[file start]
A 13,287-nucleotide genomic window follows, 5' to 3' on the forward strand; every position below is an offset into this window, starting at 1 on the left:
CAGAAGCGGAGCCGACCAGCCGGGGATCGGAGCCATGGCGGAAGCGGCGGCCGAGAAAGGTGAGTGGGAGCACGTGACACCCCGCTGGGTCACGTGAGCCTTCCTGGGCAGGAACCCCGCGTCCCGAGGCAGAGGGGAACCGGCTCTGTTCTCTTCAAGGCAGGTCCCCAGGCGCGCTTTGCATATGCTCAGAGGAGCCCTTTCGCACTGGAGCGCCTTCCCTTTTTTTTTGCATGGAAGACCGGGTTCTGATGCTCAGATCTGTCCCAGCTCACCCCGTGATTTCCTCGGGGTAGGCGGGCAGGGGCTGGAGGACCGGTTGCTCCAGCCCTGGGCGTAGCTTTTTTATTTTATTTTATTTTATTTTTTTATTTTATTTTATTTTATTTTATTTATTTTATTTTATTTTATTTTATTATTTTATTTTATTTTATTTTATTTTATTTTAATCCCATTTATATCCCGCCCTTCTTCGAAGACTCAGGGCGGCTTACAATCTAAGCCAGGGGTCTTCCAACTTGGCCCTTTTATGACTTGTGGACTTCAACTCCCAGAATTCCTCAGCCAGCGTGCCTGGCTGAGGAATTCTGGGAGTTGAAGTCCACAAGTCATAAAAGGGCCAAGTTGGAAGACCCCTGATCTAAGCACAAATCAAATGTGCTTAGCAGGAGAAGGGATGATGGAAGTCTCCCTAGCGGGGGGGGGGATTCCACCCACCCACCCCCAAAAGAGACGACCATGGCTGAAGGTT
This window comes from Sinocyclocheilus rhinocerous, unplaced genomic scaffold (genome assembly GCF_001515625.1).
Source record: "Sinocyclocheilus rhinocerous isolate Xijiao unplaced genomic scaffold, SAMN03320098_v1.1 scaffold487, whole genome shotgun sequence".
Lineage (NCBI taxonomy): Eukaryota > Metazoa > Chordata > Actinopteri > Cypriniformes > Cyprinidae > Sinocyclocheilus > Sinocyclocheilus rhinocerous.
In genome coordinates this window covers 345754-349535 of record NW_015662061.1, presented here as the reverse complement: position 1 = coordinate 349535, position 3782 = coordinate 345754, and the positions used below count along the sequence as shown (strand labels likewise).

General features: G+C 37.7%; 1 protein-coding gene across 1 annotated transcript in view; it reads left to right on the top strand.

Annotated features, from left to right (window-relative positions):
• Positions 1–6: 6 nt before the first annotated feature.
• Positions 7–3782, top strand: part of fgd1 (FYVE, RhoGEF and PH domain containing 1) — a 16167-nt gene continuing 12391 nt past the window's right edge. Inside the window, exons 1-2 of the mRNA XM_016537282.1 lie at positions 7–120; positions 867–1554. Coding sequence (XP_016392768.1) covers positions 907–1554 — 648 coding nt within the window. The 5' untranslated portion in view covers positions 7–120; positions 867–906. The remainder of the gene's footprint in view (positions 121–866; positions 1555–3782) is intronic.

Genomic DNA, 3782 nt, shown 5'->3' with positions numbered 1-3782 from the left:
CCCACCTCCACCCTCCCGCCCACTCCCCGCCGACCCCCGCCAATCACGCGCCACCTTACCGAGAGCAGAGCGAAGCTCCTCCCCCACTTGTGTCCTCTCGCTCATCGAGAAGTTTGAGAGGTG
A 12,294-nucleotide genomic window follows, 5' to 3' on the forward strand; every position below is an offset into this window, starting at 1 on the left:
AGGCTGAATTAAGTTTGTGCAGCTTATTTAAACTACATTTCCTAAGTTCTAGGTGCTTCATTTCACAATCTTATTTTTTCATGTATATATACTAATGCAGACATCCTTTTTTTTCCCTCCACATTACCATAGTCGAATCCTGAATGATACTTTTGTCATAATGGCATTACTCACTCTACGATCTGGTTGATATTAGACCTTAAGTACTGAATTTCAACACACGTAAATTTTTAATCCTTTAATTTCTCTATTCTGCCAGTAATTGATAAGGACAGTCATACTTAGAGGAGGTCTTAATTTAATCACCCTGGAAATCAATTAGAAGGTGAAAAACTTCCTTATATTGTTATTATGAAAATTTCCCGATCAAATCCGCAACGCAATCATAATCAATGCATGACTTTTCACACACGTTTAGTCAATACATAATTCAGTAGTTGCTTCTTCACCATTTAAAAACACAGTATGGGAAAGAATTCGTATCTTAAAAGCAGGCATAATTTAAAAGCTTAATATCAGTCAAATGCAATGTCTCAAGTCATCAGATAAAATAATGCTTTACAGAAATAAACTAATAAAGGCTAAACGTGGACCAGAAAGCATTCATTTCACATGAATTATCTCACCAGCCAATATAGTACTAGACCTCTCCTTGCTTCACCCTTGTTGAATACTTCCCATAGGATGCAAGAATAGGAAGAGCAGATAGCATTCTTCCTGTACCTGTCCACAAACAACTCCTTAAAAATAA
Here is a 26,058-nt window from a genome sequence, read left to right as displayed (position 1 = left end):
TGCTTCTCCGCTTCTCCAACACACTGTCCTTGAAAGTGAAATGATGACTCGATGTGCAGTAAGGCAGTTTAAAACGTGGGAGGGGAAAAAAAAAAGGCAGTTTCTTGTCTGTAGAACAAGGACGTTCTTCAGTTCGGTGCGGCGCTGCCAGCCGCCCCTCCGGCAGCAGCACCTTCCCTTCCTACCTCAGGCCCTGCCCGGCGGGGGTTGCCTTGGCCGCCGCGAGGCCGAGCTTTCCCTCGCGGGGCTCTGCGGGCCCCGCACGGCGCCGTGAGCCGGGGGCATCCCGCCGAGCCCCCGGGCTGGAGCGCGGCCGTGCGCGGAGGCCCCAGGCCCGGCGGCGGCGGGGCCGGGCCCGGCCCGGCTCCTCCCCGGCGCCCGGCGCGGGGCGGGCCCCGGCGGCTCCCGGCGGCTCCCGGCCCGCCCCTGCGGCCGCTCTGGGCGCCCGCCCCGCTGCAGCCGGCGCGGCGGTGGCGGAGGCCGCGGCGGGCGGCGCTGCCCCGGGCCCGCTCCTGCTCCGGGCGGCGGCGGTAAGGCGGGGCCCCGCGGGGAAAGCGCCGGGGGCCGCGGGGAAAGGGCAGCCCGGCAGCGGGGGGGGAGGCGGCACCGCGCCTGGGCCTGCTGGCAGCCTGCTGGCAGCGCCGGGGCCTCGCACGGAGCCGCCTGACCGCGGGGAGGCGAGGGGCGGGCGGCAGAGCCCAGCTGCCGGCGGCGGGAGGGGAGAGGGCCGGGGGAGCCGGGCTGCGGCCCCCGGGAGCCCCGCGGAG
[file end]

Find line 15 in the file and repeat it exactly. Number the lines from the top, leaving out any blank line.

Here is a 26,058-nt window from a genome sequence, read left to right as displayed (position 1 = left end):